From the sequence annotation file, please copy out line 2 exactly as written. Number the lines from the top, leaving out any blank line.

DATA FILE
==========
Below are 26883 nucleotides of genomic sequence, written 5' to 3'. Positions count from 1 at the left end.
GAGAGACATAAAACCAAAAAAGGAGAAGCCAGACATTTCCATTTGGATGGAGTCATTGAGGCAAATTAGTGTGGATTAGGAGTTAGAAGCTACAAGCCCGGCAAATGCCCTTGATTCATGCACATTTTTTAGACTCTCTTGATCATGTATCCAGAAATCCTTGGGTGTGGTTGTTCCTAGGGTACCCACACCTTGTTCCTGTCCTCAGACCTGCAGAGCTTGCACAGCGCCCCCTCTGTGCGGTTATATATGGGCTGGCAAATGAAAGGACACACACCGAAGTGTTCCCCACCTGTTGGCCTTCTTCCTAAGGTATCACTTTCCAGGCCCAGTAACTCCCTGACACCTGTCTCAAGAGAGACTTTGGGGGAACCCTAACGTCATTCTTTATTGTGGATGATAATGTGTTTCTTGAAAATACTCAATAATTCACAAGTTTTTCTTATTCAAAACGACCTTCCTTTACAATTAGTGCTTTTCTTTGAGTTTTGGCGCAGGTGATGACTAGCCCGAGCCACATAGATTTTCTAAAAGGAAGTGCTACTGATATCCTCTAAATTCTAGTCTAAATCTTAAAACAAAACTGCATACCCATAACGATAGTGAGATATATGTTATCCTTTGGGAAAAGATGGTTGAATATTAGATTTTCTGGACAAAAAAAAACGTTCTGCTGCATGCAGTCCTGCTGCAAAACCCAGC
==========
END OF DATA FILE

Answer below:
GAGAGACATAAAACCAAAAAAGGAGAAGCCAGACATTTCCATTTGGATGGAGTCATTGAGGCAAATTAGTGTGGATTAGGAGTTAGAAGCTACAAGCCCGGCAAATGCCCTTGATTCATGCACATTTTTTAGACTCTCTTGATCATGTATCCAGAAATCCTTGGGTGTGGTTGTTCCTAGGGTACCCACACCTTGTTCCTGTCCTCAGACCTGCAGAGCTTGCACAGCGCCCCCTCTGTGCGGTTATATATGGGCTGGCAAATGAAAGGACACACACCGAAGTGTTCCCCACCTGTTGGCCTTCTTCCTAAGGTATCACTTTCCAGGCCCAGTAACTCCCTGACACCTGTCTCAAGAGAGACTTTGGGGGAACCCTAACGTCATTCTTTATTGTGGATGATAATGTGTTTCTTGAAAATACTCAATAATTCACAAGTTTTTCTTATTCAAAACGACCTTCCTTTACAATTAGTGCTTTTCTTTGAGTTTTGGCGCAGGTGATGACTAGCCCGAGCCACATAGATTTTCTAAAAGGAAGTGCTACTGATATCCTCTAAATTCTAGTCTAAATCTTAAAACAAAACTGCATACCCATAACGATAGTGAGATATATGTTATCCTTTGGGAAAAGATGGTTGAATATTAGATTTTCTGGACAAAAAAAAACGTTCTGCTGCATGCAGTCCTGCTGCAAAACCCAGC